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Violets Are...

infusing herbs

Mostly purple but when you hear of violet you probably think of the shades of purple and not the blossoming herb that we will get to know here. They are not just pleasant to smell and look at, but those attributes help to draw us closer to examine the wonderful benefits of violets. There are about 600 species of violets worldwide. In the U.S, you can find about 60 species of violets including the Pansy and bloom in early spring. Fun Fact: Violets are the state flowers of Illinois and Wisconsin. Another interesting fact is that the African Violet is not in the family of Violets. It belongs to the Gesneriaceae family, native to Tanzania; do not try to eat these. Some violets are edible, some are endangered and some are poisonous.

Let’s get into the thick of it on the benefits of Violets. They have been around for centuries being cultivated for their robust medicinal abilities by Europeans. These mostly edible flowers are quite nutritious, packing a huge punch with their levels of vitamins A and C. Half cup of violets can carry more vitamin C than three oranges (Nebraska Herbal Society). Double the amount of vitamin A of spinach by the same weight! (Erichsen-Brown, 1979). Perfect example of never judging the book by its cover.

The leaves and blossoms can be harvested to make syrup, tea or for food. You’ll find violet syrup around flu and cold season as it is used to soothe coughs, sore throats and swollen lymph nodes. Great treatment for bronchitis as violets are expectorants. This allows mucous to pass easily out the body through the airways. Another possible, highly probable benefit of violets is that they may dissolve cysts, lumps and fibrous tissue of the breast. They increase lymph circulation. Matter of fact cysts throughout the body. There is a history of native Americans using violets to treat cancer. This is also known by the National Cancer Institute. (Erichsen-Brown, 1979).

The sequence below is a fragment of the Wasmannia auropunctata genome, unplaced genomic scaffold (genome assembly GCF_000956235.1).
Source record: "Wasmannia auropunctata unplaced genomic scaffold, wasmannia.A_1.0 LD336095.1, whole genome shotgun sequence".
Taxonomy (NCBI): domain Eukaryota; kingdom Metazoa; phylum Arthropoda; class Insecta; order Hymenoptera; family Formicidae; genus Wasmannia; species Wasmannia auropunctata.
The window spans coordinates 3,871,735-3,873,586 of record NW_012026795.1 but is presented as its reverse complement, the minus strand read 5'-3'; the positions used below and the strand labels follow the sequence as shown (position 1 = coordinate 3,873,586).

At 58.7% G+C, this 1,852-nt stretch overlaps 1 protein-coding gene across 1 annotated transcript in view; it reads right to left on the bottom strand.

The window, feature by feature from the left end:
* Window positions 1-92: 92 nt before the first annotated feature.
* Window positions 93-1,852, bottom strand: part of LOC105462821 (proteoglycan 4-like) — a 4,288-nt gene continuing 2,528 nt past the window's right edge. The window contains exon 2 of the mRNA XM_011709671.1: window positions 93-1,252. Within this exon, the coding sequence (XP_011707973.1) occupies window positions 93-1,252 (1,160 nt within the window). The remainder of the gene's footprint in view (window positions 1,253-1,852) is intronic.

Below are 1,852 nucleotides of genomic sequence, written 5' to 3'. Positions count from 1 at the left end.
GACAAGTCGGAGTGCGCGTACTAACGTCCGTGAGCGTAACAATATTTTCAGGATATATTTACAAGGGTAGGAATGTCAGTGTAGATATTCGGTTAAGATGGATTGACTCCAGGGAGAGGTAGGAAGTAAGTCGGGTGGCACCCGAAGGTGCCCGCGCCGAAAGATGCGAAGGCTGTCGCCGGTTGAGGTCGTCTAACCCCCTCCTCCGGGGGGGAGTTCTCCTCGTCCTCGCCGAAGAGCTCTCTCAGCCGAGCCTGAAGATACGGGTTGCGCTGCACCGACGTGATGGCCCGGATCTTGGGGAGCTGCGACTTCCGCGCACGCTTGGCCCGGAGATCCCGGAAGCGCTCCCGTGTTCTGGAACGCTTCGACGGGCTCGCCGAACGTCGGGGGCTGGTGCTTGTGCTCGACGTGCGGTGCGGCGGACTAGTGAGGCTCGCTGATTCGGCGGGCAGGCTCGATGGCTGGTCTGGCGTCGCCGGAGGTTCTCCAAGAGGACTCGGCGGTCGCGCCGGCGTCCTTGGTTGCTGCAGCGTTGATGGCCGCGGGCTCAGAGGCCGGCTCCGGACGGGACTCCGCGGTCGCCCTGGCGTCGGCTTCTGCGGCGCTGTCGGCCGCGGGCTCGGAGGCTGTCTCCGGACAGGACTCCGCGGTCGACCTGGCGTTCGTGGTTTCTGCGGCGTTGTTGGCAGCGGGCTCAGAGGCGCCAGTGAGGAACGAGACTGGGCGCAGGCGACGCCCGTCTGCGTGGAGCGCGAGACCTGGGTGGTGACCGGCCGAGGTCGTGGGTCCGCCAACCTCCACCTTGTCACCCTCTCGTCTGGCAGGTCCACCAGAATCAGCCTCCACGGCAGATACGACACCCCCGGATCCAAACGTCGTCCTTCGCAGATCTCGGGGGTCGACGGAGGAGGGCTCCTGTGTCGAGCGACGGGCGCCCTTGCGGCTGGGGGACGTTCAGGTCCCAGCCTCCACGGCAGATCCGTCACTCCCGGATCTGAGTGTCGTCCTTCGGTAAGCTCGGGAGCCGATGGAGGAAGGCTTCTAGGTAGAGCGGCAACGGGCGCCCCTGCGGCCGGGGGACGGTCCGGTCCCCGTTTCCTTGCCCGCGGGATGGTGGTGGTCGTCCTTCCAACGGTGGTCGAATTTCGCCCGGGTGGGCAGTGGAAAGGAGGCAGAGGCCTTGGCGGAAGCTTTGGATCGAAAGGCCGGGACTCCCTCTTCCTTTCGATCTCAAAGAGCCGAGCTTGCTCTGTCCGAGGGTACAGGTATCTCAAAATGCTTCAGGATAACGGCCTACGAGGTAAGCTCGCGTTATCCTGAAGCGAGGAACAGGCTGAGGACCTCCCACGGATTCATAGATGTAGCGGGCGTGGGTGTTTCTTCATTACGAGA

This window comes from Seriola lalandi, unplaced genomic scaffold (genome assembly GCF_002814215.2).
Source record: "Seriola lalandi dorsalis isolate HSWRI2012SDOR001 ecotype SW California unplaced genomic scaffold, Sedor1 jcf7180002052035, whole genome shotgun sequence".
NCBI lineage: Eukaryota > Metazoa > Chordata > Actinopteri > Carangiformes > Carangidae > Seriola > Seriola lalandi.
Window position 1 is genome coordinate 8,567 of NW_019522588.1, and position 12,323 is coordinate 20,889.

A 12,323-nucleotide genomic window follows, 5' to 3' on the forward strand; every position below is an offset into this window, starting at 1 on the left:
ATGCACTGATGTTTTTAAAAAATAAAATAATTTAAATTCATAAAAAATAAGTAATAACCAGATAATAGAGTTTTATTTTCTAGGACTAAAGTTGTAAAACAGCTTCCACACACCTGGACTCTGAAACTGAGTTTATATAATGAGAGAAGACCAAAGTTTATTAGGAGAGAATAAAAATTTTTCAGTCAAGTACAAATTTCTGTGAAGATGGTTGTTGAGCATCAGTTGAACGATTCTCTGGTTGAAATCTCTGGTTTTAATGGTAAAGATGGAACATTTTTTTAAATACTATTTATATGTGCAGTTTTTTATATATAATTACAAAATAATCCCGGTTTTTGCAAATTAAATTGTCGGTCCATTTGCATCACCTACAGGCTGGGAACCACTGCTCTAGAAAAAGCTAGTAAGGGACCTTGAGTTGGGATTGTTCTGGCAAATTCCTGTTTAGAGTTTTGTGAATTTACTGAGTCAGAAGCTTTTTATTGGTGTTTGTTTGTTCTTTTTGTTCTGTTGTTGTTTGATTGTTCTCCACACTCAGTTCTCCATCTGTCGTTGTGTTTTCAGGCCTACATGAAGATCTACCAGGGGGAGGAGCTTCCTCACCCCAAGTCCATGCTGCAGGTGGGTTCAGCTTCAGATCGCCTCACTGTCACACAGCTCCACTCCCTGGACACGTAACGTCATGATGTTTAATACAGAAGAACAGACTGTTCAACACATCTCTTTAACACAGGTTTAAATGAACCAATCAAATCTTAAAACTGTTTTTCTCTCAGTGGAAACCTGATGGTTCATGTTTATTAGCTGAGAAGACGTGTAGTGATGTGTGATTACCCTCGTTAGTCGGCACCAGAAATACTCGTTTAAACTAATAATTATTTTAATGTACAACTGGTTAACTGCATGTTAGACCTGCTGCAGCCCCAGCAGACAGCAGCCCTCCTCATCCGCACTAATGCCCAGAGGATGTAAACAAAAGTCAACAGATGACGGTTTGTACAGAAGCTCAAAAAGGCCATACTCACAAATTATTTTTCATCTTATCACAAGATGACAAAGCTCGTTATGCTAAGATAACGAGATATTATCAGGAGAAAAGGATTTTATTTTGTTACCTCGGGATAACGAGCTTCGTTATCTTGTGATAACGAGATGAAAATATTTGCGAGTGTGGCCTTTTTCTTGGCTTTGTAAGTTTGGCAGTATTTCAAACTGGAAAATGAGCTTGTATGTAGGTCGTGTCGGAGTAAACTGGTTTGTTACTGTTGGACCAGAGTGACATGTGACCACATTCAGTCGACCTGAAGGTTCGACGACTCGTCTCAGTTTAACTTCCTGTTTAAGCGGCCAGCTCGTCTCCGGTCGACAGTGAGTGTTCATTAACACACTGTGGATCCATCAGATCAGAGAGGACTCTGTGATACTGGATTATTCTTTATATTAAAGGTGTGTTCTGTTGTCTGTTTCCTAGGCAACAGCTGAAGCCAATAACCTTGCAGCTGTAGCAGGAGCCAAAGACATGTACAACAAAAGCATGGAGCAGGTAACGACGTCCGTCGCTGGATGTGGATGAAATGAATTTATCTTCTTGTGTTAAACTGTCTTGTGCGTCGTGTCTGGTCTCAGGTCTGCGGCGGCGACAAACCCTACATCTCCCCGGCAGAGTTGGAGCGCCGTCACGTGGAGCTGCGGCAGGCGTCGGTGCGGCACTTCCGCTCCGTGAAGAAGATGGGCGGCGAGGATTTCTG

The blooms and leaves are said to improve memory, calm nerves and ease restlessness. You can achieve this by making a tea with the leaves, blossoms or both. Anti-inflammatory propertities may help joint pain and ease symptoms of rheumatoid arthritis. Also ease dry skin and eczema. The same it may help ease haemorrhoids, by making a poultice or add violet oil to your bath water. Remember, oil makes surfaces slippery, so be extra cautious if you go this route. While we are on oil, you will find the very expensive violet essential oil also called violet leaf absolute available for purchase. The cost of violet essential is so great, infusing your own honey, oil, water or vinegars will be much more cost effective.

You can harvest your own fresh violets if you are comfortable in how to identify them or you can purchase violet leaves from herbal suppliers like Mountain Rose Herbs. You will find the blooms as beautiful decorations on cakes and lovely addition to a fresh spring green salad.

To recap the mighty punch of violets:

Anti-Inflammatory
Expectorant
Soothing
Heals wounds
Mild Laxative 
Anti-tumor
Anti-rheumatic
Dry skin - eczema
May treat acne
Anti-asthma
May treat dark spots

Softens callous skin

I will post a few violet home recipes for syrup, infusions and poultice to my Instagram. Please share with someone who may need some great information or comment below with any questions.

Be well,

 

 

 

 

 

*Please consult with your physician before starting any herbal remedies*


1 comment

  • Thank you for sharing. What a lovely plant. I see some violet syrup in this household soon.

    Rae

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